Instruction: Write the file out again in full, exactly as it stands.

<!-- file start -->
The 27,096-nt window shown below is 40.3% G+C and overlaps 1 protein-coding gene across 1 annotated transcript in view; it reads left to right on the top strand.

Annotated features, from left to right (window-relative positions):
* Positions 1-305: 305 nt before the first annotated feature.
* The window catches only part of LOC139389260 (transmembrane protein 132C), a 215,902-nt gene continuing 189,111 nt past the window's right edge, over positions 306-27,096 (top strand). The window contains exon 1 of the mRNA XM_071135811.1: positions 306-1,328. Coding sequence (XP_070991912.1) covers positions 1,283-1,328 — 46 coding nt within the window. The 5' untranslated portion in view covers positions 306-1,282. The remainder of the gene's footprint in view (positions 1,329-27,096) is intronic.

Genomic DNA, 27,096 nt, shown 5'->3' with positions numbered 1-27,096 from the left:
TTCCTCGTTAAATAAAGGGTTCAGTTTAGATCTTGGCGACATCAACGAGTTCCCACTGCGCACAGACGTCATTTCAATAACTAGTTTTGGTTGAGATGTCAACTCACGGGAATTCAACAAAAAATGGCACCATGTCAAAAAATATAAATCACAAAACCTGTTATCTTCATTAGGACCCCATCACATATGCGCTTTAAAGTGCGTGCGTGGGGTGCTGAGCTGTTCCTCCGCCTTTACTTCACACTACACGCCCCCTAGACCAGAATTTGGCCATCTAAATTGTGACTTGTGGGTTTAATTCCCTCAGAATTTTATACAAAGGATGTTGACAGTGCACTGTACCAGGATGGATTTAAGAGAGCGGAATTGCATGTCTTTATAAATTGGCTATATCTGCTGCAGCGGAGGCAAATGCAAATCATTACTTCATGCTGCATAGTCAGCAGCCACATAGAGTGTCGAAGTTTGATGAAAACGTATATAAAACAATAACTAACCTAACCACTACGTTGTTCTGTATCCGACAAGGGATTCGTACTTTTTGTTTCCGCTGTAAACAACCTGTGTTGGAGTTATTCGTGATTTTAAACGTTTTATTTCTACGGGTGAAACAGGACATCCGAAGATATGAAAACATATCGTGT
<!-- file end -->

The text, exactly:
The 27,096-nt window shown below is 40.3% G+C and overlaps 1 protein-coding gene across 1 annotated transcript in view; it reads left to right on the top strand.

Annotated features, from left to right (window-relative positions):
* Positions 1-305: 305 nt before the first annotated feature.
* The window catches only part of LOC139389260 (transmembrane protein 132C), a 215,902-nt gene continuing 189,111 nt past the window's right edge, over positions 306-27,096 (top strand). The window contains exon 1 of the mRNA XM_071135811.1: positions 306-1,328. Coding sequence (XP_070991912.1) covers positions 1,283-1,328 — 46 coding nt within the window. The 5' untranslated portion in view covers positions 306-1,282. The remainder of the gene's footprint in view (positions 1,329-27,096) is intronic.

Genomic DNA, 27,096 nt, shown 5'->3' with positions numbered 1-27,096 from the left:
TTCCTCGTTAAATAAAGGGTTCAGTTTAGATCTTGGCGACATCAACGAGTTCCCACTGCGCACAGACGTCATTTCAATAACTAGTTTTGGTTGAGATGTCAACTCACGGGAATTCAACAAAAAATGGCACCATGTCAAAAAATATAAATCACAAAACCTGTTATCTTCATTAGGACCCCATCACATATGCGCTTTAAAGTGCGTGCGTGGGGTGCTGAGCTGTTCCTCCGCCTTTACTTCACACTACACGCCCCCTAGACCAGAATTTGGCCATCTAAATTGTGACTTGTGGGTTTAATTCCCTCAGAATTTTATACAAAGGATGTTGACAGTGCACTGTACCAGGATGGATTTAAGAGAGCGGAATTGCATGTCTTTATAAATTGGCTATATCTGCTGCAGCGGAGGCAAATGCAAATCATTACTTCATGCTGCATAGTCAGCAGCCACATAGAGTGTCGAAGTTTGATGAAAACGTATATAAAACAATAACTAACCTAACCACTACGTTGTTCTGTATCCGACAAGGGATTCGTACTTTTTGTTTCCGCTGTAAACAACCTGTGTTGGAGTTATTCGTGATTTTAAACGTTTTATTTCTACGGGTGAAACAGGACATCCGAAGATATGAAAACATATCGTGT